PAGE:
ANOVA is probably the most used hypothesis test as it evaluates the impact of a categorical factor on a performance measure. Participants will use the roadmap for conducting this test and for evaluating the various underlying assumptions affecting the method including the Test for Equal Variances.
Establishing the relationship between two continuous type variables can be accomplished through use of correlation. Participants will learn how to evaluate the causal relationship using basic Linear Regression techniques and their use in developing a prediction equation.
There exists the condition where count type data is all that is available for both the factor and the performance measure of the process. This test method is beneficial is testing the proportions of various groups to establish if there is an unusual relationship that exists. This method shows to be applicable to many transactional type processes.
Participants will apply the various Multi-Vari Study data analysis techniques to a challenging case study showcasing the decision process based on information provided using a simulation tool.
Once stability in a process is achieved, characterization and optimization of the process may be desired. Participants will be given an overview and high-level understanding of the applicability, concepts, methods for designing and analyzing simple designed experiments. This provides insight into tools expanded upon in the Black Belt level training course.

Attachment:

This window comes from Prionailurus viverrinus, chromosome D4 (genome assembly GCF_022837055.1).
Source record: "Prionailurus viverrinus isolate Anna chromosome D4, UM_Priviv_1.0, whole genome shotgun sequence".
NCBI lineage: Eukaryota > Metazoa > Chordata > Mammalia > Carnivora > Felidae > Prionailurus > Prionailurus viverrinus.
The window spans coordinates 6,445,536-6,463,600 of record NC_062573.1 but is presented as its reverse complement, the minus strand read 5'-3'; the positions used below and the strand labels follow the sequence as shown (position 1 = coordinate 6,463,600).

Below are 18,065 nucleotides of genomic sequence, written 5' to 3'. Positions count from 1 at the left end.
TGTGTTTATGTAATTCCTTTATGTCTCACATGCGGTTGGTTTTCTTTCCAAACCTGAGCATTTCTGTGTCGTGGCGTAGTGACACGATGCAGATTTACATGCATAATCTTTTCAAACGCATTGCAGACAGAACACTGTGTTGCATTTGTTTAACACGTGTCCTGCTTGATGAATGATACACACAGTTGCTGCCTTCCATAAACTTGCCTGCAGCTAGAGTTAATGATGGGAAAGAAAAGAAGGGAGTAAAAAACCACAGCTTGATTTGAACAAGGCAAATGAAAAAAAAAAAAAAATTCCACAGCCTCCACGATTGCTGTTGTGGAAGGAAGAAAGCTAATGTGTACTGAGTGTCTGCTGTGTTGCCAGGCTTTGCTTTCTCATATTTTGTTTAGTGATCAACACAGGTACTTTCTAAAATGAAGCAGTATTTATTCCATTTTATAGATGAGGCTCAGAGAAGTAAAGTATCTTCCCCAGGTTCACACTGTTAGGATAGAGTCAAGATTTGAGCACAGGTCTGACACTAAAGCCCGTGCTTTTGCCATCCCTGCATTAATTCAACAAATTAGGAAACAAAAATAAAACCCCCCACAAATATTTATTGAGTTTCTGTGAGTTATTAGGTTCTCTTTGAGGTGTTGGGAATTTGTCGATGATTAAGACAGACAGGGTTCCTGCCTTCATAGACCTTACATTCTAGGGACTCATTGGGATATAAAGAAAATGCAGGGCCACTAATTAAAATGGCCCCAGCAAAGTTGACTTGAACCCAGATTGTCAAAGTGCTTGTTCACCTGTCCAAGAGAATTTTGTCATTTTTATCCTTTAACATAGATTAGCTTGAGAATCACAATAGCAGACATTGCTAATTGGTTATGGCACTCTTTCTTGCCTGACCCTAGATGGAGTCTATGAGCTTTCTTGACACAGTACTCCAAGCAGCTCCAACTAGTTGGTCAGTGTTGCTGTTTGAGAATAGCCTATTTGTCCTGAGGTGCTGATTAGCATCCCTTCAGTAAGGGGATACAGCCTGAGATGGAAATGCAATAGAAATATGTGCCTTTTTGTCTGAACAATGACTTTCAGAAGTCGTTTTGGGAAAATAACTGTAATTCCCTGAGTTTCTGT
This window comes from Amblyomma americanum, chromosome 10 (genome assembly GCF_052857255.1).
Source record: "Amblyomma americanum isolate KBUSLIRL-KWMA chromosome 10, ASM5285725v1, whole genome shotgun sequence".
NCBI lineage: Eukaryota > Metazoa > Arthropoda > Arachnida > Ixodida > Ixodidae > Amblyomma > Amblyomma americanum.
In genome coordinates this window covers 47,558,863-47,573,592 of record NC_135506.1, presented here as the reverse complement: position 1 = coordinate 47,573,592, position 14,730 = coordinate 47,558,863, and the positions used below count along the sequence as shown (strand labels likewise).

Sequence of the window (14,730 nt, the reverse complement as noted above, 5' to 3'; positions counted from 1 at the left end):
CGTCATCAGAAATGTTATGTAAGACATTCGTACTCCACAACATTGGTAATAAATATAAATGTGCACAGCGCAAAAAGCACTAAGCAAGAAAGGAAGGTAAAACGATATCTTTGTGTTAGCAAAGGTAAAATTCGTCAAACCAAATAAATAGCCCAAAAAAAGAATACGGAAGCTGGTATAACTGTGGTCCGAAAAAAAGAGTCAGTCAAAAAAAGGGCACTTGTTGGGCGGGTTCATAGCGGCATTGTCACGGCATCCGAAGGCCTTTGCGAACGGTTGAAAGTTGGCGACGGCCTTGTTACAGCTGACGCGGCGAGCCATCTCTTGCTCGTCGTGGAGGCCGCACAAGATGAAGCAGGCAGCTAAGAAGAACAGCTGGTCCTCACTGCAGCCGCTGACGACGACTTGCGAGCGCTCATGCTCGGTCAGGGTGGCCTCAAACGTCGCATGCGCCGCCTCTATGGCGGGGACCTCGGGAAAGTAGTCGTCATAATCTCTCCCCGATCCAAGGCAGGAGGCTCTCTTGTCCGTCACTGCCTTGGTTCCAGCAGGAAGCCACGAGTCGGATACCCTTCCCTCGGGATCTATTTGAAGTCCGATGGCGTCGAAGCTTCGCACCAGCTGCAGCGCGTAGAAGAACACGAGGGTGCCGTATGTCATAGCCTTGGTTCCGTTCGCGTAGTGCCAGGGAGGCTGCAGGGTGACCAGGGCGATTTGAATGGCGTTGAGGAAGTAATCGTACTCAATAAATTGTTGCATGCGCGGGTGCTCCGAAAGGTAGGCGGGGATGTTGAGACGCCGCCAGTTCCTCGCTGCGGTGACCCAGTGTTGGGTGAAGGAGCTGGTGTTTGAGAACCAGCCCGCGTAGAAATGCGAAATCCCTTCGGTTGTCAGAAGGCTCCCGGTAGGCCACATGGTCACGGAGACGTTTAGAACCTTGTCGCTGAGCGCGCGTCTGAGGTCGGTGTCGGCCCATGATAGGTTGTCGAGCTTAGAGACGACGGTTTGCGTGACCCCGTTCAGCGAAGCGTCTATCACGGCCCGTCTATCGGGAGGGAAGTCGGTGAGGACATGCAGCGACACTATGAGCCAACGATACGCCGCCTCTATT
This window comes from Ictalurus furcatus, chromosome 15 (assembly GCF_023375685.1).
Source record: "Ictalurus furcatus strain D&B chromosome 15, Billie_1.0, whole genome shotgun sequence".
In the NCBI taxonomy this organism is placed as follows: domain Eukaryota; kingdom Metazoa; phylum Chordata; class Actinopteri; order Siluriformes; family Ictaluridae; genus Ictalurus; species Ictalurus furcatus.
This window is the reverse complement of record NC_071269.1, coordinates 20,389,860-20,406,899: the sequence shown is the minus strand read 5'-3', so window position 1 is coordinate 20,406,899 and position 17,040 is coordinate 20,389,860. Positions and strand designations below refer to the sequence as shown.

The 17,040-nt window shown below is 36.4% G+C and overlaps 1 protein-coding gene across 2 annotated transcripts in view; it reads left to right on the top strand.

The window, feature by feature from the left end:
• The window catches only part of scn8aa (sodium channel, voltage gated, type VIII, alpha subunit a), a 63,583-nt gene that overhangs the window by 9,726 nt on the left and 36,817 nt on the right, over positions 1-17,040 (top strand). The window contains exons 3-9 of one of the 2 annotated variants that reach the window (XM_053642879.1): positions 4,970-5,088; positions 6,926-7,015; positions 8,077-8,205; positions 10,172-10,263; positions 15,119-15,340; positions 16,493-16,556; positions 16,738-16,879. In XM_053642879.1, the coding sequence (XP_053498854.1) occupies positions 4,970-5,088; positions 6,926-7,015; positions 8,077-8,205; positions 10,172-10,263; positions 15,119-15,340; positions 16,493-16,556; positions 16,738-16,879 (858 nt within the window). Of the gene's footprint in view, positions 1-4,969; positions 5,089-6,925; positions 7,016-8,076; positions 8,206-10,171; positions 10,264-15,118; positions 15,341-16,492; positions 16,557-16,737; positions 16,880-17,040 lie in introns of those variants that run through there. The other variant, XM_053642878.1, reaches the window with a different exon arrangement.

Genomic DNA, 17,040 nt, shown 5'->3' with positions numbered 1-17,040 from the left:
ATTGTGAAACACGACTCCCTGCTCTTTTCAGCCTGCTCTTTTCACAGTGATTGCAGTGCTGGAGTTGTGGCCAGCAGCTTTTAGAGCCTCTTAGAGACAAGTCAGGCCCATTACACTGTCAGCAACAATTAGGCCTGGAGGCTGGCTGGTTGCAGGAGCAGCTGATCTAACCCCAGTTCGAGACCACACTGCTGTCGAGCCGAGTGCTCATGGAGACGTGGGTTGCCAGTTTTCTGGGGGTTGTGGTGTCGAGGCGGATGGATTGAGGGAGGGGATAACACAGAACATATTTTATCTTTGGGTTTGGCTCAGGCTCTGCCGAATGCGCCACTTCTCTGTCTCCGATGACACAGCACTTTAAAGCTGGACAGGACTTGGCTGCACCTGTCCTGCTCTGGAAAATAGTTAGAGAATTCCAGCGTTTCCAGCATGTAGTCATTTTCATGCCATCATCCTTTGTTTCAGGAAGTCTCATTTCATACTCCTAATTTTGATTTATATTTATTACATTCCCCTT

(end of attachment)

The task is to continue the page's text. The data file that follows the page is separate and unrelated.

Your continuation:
Once critical factors are determined and proven to have a significant effect on the process performance, effective controls must be put in place to maintain the process performance. Participants will consider methods to prevent factors from varying uncontrollably through the use of Mistake Proofing methods.
The Control Plan documents the established and validated critical factors in the improved process. This document is crucial in order for project leaders to transfer understanding to the process owners and to establish ‘the formula’ for future predictable process performance.
In order for the project leader to be certified, and for the project to be considered completed, proper documentation is necessary providing a history of the methods, assumptions, analysis, and decisions made throughout the process. In addition, the documentation should establish the final impact and value of the project on the business.